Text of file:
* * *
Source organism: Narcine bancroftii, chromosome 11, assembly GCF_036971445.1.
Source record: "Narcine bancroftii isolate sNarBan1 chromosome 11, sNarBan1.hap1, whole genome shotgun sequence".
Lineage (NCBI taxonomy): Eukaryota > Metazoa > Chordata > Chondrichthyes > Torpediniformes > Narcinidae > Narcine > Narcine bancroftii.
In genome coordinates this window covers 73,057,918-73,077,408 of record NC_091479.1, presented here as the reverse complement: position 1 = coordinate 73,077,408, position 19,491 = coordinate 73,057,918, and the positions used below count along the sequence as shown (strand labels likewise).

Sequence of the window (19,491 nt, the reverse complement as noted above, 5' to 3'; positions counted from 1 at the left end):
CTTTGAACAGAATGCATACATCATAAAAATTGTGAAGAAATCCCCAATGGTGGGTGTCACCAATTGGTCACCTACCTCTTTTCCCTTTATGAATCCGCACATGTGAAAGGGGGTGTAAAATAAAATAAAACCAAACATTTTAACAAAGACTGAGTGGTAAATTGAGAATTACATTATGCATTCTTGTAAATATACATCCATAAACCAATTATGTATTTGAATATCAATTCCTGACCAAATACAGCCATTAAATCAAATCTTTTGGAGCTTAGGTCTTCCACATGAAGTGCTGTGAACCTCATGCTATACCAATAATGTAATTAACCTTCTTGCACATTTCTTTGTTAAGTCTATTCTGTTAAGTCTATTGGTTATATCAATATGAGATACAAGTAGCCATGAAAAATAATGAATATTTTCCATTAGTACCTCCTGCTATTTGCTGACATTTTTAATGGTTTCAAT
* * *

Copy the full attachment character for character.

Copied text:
Source organism: Narcine bancroftii, chromosome 11, assembly GCF_036971445.1.
Source record: "Narcine bancroftii isolate sNarBan1 chromosome 11, sNarBan1.hap1, whole genome shotgun sequence".
Lineage (NCBI taxonomy): Eukaryota > Metazoa > Chordata > Chondrichthyes > Torpediniformes > Narcinidae > Narcine > Narcine bancroftii.
In genome coordinates this window covers 73,057,918-73,077,408 of record NC_091479.1, presented here as the reverse complement: position 1 = coordinate 73,077,408, position 19,491 = coordinate 73,057,918, and the positions used below count along the sequence as shown (strand labels likewise).

Sequence of the window (19,491 nt, the reverse complement as noted above, 5' to 3'; positions counted from 1 at the left end):
CTTTGAACAGAATGCATACATCATAAAAATTGTGAAGAAATCCCCAATGGTGGGTGTCACCAATTGGTCACCTACCTCTTTTCCCTTTATGAATCCGCACATGTGAAAGGGGGTGTAAAATAAAATAAAACCAAACATTTTAACAAAGACTGAGTGGTAAATTGAGAATTACATTATGCATTCTTGTAAATATACATCCATAAACCAATTATGTATTTGAATATCAATTCCTGACCAAATACAGCCATTAAATCAAATCTTTTGGAGCTTAGGTCTTCCACATGAAGTGCTGTGAACCTCATGCTATACCAATAATGTAATTAACCTTCTTGCACATTTCTTTGTTAAGTCTATTCTGTTAAGTCTATTGGTTATATCAATATGAGATACAAGTAGCCATGAAAAATAATGAATATTTTCCATTAGTACCTCCTGCTATTTGCTGACATTTTTAATGGTTTCAAT